Editor’s Note: Today we bring you a special bonus post from Dr. Ned Richardson-Little. He’s putting together a conference at the University of Erfurt in July 2020, and the call for papers is below. Hope to see you in Germany!
At the beginning of the 21st century, the United Nations Office on Drugs and Crime oversaw a complex network of international conventions that aimed to combat narcotics smuggling and the illicit trade in arms, and human trafficking for purposes of exploitation. Today, law enforcement organizations argue that these three fields are fundamentally linked together by transnational organized crime to support their demands for global police cooperation. At the beginning of the century however, when activists and diplomats first created prohibition regimes aimed at addressing these issues, they understood them as distinctly separate problems, each requiring radically different solutions. In the early 20th century, international drug control initially stemmed from lobbying by missionaries concerned about widespread addiction in China due to legal traffic in opium. Controls on small arms were sparked by imperial fears that unrestricted trade could destabilize colonial rule. ‘White slavery’ was seen as a radically new problem, distinct from other forms of forced labour, in which individual pimps lured European girls and women abroad to exploiting their sexual labor for profit.
This conference aims to answer the question: How did the trafficking in humans, arms and narcotics become entangled over the long 20th century – in terms of actual illicit flows of people, guns and drugs, but also in terms of public perceptions and prohibition regimes?
The conference is looking for papers that will address themes including:
– When and how were networks of trafficking between these fields actually interconnected?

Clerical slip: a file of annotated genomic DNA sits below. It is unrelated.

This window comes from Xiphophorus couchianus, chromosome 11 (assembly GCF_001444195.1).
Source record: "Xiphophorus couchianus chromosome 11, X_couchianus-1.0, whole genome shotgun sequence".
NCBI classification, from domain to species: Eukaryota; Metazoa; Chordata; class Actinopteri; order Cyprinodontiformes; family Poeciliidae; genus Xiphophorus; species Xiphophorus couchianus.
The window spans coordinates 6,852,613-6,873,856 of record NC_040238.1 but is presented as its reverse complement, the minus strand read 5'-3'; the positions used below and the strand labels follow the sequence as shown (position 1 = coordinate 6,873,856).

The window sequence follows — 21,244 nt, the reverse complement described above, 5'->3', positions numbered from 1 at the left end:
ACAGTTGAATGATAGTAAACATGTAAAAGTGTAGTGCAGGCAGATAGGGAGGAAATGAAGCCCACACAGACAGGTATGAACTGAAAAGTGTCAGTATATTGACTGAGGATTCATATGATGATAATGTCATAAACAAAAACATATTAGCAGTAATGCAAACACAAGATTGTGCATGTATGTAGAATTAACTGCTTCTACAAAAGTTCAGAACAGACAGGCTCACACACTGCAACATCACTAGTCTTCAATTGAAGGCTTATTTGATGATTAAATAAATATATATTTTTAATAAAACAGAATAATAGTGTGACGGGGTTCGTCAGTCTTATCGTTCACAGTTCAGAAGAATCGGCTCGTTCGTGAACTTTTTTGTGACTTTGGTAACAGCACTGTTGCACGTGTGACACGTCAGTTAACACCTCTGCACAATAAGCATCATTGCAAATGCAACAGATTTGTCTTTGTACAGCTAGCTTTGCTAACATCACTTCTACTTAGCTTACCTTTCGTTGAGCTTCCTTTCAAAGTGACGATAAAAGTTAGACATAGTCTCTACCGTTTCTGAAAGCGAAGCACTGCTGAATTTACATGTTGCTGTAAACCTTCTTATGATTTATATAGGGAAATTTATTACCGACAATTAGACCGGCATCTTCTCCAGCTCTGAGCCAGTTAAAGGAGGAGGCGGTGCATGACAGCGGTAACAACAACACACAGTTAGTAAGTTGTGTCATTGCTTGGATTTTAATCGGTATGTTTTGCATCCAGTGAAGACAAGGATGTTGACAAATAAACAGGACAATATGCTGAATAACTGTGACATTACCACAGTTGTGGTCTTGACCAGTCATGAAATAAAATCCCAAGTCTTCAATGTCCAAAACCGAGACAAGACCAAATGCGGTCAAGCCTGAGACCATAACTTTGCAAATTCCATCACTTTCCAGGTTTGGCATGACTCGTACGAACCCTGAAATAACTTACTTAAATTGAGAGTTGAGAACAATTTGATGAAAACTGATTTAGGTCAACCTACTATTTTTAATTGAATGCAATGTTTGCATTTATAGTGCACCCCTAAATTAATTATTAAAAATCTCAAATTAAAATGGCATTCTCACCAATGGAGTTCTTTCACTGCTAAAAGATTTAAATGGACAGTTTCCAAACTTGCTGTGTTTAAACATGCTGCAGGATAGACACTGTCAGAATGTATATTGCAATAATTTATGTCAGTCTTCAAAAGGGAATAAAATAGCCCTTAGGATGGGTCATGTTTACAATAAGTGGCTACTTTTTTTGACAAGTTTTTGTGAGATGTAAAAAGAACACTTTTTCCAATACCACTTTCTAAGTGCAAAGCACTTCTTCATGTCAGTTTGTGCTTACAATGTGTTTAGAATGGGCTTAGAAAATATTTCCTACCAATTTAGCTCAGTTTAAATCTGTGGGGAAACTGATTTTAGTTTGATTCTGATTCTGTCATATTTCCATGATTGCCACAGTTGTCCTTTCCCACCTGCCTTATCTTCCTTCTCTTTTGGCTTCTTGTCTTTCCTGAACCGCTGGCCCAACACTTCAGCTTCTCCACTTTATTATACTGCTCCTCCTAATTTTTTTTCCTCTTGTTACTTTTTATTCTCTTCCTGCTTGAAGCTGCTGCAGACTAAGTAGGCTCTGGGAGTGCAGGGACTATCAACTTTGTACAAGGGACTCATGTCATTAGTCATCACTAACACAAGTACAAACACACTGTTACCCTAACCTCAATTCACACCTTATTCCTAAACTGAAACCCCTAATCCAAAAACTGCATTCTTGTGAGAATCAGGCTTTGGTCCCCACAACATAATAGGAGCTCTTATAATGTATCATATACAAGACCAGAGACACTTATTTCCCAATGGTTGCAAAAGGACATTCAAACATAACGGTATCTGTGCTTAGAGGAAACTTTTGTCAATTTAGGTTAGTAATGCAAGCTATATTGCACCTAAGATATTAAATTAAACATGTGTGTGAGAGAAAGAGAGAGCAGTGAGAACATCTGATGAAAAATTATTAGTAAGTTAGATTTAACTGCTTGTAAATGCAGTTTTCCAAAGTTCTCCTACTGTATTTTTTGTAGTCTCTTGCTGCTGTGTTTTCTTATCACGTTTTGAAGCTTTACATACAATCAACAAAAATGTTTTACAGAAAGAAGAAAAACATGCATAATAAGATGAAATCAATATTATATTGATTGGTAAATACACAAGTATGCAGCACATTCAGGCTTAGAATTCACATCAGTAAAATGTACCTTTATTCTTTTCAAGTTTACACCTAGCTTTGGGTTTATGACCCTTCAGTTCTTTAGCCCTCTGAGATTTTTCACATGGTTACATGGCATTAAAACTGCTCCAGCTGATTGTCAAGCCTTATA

– How did global events such as the World Wars, Decolonization, or the collapse of State Socialism act as catalysts for the entangled proliferation of trafficking or prohibition across these fields? What were the local effects of these macro-events?
– How did regional and global legal systems linking these fields interact with local norms and practices of law enforcement and prohibition?
– Under what circumstances have these fields been linked together or separated by different actors and institutions including civil society activists and NGOS, the media, academics, bureaucrats, politicians, police, diplomats, clergy, medical authorities and global legal frameworks?
– How have moral panics in one area been used to legitimize prohibition campaigns against other types of cross border movement and traffic?
– How have demands for and opposition against state nationalization/regulation or for liberalization and decriminalization been interconnected between these fields?
– How have ideas about race, class and gender linked these fields together?
– What role has money laundering and other forms of illicit finance acted to link these fields together both by criminalized actors and control regimes?
– How did the interconnection of these illicit flows intersect with broader economic and political trends, including globalization, free trade and neoliberalism?
Proposals are strongly encouraged to explore the links between the fields rather than focus on just one of the fields. The focus of the conference is historical, but interdisciplinary work in encouraged. Contributions from all world regions are welcome; papers that can show interconnections between regions are encouraged. Joint and collaborative proposals with multiple authors will also be accepted.
This conference is the first in a series hosted by the VolkswagenStiftung funded research project “The Other Global Germany: International Crime and Deviant Globalization in the 20th Century,” and it will be held at the University of Erfurt located in central Germany.
Please send your abstract (250-500 words) and a short academic CV until the September 30, 2019. The conference organizers are able to cover accommodation for the conference, and there is a limited budget for travel costs (with priority for grad students, the precariously employed, and those coming from institutions with limited resources).
University of Erfurt